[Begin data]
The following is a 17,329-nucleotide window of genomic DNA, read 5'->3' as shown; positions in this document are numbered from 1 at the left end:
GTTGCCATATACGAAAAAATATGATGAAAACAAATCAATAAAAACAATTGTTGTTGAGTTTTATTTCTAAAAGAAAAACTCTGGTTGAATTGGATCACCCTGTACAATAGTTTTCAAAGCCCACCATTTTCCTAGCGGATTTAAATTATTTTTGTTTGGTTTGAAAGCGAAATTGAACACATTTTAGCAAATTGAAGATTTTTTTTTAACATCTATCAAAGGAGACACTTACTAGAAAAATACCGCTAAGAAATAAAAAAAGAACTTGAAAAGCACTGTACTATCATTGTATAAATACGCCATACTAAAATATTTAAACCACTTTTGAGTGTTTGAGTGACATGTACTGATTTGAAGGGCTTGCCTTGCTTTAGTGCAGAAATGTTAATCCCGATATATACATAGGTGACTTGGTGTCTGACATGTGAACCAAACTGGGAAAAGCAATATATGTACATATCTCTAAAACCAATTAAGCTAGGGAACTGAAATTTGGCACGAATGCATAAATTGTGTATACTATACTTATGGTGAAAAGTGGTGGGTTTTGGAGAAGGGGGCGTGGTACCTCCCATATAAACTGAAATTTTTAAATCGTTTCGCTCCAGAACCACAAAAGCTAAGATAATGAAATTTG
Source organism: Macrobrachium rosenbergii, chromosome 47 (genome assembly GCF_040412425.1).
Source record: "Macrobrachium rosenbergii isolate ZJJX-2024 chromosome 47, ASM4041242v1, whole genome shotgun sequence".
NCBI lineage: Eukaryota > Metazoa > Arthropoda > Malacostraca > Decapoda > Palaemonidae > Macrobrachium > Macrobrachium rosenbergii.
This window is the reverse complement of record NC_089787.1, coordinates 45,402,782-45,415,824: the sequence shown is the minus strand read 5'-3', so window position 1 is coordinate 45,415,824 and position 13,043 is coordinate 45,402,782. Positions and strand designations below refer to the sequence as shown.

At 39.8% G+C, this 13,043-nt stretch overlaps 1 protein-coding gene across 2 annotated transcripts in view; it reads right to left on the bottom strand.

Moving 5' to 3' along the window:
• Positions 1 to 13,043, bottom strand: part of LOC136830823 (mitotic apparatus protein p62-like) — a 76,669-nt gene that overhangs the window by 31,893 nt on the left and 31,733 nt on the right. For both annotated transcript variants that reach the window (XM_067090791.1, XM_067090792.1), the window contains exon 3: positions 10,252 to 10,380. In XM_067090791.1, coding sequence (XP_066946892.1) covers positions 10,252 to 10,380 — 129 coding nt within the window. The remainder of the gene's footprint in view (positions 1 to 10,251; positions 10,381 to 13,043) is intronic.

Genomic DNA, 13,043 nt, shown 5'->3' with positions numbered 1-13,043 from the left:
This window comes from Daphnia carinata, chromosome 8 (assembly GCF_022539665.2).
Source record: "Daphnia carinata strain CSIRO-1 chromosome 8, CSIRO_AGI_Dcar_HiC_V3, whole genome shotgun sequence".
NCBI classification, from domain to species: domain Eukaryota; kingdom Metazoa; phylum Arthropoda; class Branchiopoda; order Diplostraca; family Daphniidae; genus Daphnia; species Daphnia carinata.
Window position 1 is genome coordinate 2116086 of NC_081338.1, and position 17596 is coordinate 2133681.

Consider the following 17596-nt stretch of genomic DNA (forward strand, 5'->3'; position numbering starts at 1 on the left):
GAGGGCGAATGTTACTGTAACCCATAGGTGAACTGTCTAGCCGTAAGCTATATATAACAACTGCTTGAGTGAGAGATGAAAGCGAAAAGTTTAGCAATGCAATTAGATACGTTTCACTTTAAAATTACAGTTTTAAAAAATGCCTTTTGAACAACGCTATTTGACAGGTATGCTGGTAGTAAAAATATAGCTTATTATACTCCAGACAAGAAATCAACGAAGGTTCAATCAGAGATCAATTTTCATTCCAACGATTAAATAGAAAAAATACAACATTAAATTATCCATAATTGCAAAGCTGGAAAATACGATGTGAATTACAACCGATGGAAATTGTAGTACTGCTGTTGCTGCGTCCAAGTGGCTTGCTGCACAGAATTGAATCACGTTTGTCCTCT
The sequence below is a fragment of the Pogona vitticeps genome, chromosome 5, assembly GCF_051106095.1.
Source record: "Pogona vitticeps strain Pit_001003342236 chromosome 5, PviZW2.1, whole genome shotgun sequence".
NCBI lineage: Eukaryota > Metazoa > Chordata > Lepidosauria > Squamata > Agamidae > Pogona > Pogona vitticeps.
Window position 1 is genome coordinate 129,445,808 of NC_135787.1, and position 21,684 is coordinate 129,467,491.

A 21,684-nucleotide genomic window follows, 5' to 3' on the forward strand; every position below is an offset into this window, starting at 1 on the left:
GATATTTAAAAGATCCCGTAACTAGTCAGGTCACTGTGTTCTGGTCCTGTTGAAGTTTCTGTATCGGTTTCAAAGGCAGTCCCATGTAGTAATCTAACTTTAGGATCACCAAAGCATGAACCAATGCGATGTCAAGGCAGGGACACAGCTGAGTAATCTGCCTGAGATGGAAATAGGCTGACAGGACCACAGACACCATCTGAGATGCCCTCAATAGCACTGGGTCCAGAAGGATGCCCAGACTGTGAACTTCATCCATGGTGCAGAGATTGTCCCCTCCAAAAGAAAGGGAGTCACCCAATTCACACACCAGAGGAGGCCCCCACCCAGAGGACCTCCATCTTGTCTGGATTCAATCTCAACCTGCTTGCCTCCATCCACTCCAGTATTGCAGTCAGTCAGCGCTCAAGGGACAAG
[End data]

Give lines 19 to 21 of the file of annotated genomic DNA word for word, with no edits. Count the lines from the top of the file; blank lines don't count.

NCBI lineage: Eukaryota > Metazoa > Chordata > Lepidosauria > Squamata > Agamidae > Pogona > Pogona vitticeps.
Window position 1 is genome coordinate 129,445,808 of NC_135787.1, and position 21,684 is coordinate 129,467,491.

A 21,684-nucleotide genomic window follows, 5' to 3' on the forward strand; every position below is an offset into this window, starting at 1 on the left: